A New, Forgiving Amma

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Jayalalithaa focuses on development, casting aside (for now) the vendetta politics that plagues Tamil Nadu

CHENNAI ~ The fireworks that exploded in Chennai after J Jayalalithaa won a landslide victory on 13 May were by no means going to end with just the crackers. It only signalled the beginning of another kind of fireworks display—that of tearing into her DMK rivals, undoing what she labelled as waste and putting them where they belong as she said: in jail. But, once the noise died down and the new Chief Minister settled down, vendetta politics seems to have taken a back seat with the emphaisis being on ‘development’.

Has she turned over a new leaf and forgiven her arch rival, the octogenarian DMK patriarch M Karunanidhi? Well, not really. She has only mellowed her approach somewhat as she has realised that her party was brought back to power as people were fed up with the DMK’s style of functioning, says a political analyst.

So instead of putting the police on the tail of her predecessors, she has begun systematically undoing what her predecessor did. But, more striking is the fact that she has already reshuffled her cabinet 14 times in the first 45 days in office.

On her first trip to New Delhi after taking over as Chief Minister, she managed to ruffle a few feathers, notably asking Union Home Minister P Chidambaram to step down, citing his alleged “fraudulent victory” in the 2009 Lok Sabha polls. Despite all this, she was given a warm welcome by the Prime Minister.  But, she isn’t quite the flavour of the season yet, and might not replace the DMK as the Congress’ southern ally. Possibly understandably so, given that Gujarat Chief Minister Narendra Modi, the Telugu Desam Party’s Chandrababu Naidu and Left leaders were seen at her swearing-in.

She doesn’t seem too keen to impress Delhi either, given that she made the point that the Centre took a unilateral decision in ceding Katchathivu island to Sri Lanka. This has now backfired, as Tamil Nadu fishermen are not being allowed to fish in those waters. The island’s maritime zone has become a bone of contention as a result of several attacks on fisherman by their Lankan counterparts, with the active involvement of Lanka’s navy.

Back in Tamil Nadu, she has already set high standards of accountability among her party leaders to bring in what she calls good governance and transparency. In a period of six-odd weeks, she has already shifted or removed 14 ministers based on their weekly performance reviews. The latest to get the axe was a minister with alleged DMK links. The CM got a whiff that his allegiance may lie elsewhere from her intelligence department, and promptly sacked him. But, sacking ministers swiftly is not new to Jayalalithaa. In her previous tenure beginning 2001, she had executed reshuffles more than a dozen times; some dropped ministers were reinducted later.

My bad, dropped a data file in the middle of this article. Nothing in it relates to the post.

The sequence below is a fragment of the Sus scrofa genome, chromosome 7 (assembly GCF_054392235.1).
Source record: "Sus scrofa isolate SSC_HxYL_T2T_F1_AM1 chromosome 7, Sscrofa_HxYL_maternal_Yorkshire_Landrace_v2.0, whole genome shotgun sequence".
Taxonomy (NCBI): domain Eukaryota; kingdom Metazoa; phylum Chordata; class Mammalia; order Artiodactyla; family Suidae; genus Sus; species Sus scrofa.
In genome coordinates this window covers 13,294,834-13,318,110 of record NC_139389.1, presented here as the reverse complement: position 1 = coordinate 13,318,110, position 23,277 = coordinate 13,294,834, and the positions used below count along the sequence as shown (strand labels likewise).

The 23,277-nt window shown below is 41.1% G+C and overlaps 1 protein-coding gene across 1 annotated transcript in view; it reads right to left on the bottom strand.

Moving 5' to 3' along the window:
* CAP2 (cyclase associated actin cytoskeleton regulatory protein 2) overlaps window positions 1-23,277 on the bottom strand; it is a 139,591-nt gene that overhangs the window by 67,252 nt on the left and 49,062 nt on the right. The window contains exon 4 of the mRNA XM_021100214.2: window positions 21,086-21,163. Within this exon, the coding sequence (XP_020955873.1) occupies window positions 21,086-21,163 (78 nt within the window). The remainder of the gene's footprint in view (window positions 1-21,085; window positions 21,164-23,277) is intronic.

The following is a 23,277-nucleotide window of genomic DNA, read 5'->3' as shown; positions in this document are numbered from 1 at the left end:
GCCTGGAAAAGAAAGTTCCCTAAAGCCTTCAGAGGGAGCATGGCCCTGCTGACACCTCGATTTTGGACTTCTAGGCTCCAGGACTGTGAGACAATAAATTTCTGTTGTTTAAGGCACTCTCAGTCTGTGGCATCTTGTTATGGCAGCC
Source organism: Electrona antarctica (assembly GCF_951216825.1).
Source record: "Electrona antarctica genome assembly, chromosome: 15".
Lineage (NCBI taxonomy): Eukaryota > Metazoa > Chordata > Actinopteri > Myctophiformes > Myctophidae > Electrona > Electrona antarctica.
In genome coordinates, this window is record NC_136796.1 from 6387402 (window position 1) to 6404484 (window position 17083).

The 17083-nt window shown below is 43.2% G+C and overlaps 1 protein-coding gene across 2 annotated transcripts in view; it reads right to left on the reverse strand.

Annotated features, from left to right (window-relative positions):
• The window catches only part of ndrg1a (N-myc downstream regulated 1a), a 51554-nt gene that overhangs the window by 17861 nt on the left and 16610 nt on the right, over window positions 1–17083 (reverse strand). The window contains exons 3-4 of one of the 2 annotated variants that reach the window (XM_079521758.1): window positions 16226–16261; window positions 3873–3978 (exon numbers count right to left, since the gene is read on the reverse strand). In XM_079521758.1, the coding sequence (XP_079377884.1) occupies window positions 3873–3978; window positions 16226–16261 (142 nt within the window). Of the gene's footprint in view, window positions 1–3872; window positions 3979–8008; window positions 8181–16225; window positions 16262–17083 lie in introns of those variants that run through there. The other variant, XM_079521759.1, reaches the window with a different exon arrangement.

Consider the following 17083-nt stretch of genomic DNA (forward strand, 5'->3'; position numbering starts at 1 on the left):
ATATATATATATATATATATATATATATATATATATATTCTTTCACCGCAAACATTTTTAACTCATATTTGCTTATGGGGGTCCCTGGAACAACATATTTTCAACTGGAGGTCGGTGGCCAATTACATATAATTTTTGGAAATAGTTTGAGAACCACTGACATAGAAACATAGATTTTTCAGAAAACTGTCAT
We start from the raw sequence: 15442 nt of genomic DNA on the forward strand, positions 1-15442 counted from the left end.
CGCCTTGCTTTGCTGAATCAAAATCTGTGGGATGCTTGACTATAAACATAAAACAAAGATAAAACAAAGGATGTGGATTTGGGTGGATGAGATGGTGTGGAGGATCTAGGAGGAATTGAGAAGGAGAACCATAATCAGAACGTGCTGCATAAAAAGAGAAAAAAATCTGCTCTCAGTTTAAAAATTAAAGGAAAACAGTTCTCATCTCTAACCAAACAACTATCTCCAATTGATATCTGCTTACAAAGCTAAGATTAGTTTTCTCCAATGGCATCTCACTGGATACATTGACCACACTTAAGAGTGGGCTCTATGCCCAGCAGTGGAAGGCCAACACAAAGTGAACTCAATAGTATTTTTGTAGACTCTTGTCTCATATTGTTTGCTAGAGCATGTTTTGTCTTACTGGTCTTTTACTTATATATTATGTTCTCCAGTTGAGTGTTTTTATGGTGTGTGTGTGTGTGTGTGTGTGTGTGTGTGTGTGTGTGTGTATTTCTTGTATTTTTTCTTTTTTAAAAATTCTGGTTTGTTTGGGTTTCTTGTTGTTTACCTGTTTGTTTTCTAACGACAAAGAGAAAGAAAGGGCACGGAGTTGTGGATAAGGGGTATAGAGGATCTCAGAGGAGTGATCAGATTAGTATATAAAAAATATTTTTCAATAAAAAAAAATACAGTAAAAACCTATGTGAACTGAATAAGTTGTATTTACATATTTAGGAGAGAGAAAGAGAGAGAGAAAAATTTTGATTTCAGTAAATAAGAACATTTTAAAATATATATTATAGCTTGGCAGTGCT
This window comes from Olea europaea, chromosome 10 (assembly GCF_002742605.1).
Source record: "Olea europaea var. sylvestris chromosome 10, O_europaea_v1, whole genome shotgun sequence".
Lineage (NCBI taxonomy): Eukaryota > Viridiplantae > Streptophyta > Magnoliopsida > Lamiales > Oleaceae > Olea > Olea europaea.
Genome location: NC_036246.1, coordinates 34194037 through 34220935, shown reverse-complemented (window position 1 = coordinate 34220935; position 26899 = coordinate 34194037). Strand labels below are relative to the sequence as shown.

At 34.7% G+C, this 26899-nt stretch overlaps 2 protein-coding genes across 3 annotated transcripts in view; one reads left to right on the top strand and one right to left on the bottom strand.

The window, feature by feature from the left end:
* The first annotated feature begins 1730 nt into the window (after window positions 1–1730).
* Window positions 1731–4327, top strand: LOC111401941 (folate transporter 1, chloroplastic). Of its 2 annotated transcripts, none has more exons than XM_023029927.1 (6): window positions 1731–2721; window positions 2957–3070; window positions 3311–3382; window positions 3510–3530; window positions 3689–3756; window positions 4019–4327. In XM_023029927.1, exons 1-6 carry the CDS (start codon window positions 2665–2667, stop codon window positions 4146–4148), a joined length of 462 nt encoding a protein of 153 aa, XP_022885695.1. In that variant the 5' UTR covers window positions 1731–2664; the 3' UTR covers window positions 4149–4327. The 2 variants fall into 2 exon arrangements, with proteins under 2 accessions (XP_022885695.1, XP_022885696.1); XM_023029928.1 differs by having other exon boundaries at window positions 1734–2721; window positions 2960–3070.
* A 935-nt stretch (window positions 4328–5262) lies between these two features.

Undoing what the previous DMK regime did is a favourite pastime, but this time it looks like the Chief Minister is putting vendetta politics aside. “The DMK is falling on its own. We will wait and watch. Unless required, we will not interfere,’’ says a senior party leader. AIADMK sources say their leader was very happy that Dayanidhi Maran was forced to resign last week, the third DMK casualty in the 2G scam after A Raja, and the patriarch’s daughter, MK Kanimozhi.

However, Jayalalithaa must have succeeded in ruining the former CM’s low-key 88th birthday celebrations by scrapping many of his pet projects, especially her announcement that a commission of inquiry would be set up to look into alleged irregularities in the construction of the new Assembly-Secretariat complex. Unveiling the policies of her government, Governor SS Barnala announced that construction of the new complex would be stopped, and a commission of inquiry (headed by a retired judge) would be set up to look into alleged misdoings.

The new Assembly-Secretariat complex was a pet project of Karunanidhi. Jayalalithaa, too, had attempted to build a new Assembly complex earlier, but her plans did not come to fruition either. When the new complex was inaugurated, Jayalalithaa criticised the structure for lacking in aesthetic appeal and resembling a “circus tent”,  and dramatically vowed to rule from the 17th century Fort St George instead.

She has also decided to revive the Arasu Cable TV Corporation (ACTC) formed by her predecessor to end the monopoly of the Sun TV group, owned by the DMK’s Marans. The government wants to nationalise cable TV operations, without affecting the interests of local cable operators.

ACTC was formed by the Karunanidhi government when a feud broke out between his family and that of his grandnephews, the Marans, in 2007. The government’s idea then was to end the monopoly of Sun TV. The plan was shelved when the families patched up.

The other DMK projects that got the axe are the Health Insurance Housing Schemes named after Kalaignar (‘artiste’ as Karunanidhi is called) apart from some colour TV schemes.